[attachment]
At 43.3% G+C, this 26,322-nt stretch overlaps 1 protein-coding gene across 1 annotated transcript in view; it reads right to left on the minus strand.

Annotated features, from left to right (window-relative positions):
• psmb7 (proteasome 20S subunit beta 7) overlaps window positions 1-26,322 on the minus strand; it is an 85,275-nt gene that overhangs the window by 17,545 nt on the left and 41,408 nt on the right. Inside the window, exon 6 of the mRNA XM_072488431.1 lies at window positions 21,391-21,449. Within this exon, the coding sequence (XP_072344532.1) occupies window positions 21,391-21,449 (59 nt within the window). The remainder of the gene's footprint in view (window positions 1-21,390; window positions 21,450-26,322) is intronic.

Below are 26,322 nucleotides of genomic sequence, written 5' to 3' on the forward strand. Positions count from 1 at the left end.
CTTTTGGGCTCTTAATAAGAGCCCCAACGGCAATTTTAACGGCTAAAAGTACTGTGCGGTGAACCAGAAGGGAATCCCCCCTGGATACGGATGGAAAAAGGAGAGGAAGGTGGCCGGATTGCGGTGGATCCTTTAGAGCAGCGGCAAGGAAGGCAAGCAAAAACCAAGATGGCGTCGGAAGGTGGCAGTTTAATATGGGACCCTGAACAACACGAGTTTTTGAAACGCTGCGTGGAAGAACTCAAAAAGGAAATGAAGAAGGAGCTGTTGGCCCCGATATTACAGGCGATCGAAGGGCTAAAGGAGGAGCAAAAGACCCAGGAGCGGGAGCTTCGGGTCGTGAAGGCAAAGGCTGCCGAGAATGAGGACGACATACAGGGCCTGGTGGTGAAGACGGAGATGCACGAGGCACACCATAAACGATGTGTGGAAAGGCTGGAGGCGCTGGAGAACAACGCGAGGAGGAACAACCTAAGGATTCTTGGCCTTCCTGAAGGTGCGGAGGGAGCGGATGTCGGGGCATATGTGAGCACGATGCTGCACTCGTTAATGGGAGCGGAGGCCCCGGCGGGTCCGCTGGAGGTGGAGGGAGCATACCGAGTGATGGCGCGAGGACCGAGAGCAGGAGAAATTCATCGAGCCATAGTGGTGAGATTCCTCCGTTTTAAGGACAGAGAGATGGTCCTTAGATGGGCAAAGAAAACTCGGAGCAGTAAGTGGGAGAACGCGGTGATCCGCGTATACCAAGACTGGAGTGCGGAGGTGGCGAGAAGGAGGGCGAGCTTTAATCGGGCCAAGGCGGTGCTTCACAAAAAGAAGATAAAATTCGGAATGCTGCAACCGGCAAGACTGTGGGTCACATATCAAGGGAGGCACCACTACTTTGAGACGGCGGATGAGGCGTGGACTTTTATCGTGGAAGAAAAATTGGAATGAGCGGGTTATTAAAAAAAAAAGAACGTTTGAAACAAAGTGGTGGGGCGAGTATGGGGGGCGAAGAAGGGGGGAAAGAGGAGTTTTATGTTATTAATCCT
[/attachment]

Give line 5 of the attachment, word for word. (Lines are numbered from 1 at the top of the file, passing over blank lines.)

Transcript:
CTTTTGGGCTCTTAATAAGAGCCCCAACGGCAATTTTAACGGCTAAAAGTACTGTGCGGTGAACCAGAAGGGAATCCCCCCTGGATACGGATGGAAAAAGGAGAGGAAGGTGGCCGGATTGCGGTGGATCCTTTAGAGCAGCGGCAAGGAAGGCAAGCAAAAACCAAGATGGCGTCGGAAGGTGGCAGTTTAATATGGGACCCTGAACAACACGAGTTTTTGAAACGCTGCGTGGAAGAACTCAAAAAGGAAATGAAGAAGGAGCTGTTGGCCCCGATATTACAGGCGATCGAAGGGCTAAAGGAGGAGCAAAAGACCCAGGAGCGGGAGCTTCGGGTCGTGAAGGCAAAGGCTGCCGAGAATGAGGACGACATACAGGGCCTGGTGGTGAAGACGGAGATGCACGAGGCACACCATAAACGATGTGTGGAAAGGCTGGAGGCGCTGGAGAACAACGCGAGGAGGAACAACCTAAGGATTCTTGGCCTTCCTGAAGGTGCGGAGGGAGCGGATGTCGGGGCATATGTGAGCACGATGCTGCACTCGTTAATGGGAGCGGAGGCCCCGGCGGGTCCGCTGGAGGTGGAGGGAGCATACCGAGTGATGGCGCGAGGACCGAGAGCAGGAGAAATTCATCGAGCCATAGTGGTGAGATTCCTCCGTTTTAAGGACAGAGAGATGGTCCTTAGATGGGCAAAGAAAACTCGGAGCAGTAAGTGGGAGAACGCGGTGATCCGCGTATACCAAGACTGGAGTGCGGAGGTGGCGAGAAGGAGGGCGAGCTTTAATCGGGCCAAGGCGGTGCTTCACAAAAAGAAGATAAAATTCGGAATGCTGCAACCGGCAAGACTGTGGGTCACATATCAAGGGAGGCACCACTACTTTGAGACGGCGGATGAGGCGTGGACTTTTATCGTGGAAGAAAAATTGGAATGAGCGGGTTATTAAAAAAAAAAGAACGTTTGAAACAAAGTGGTGGGGCGAGTATGGGGGGCGAAGAAGGGGGGAAAGAGGAGTTTTATGTTATTAATCCT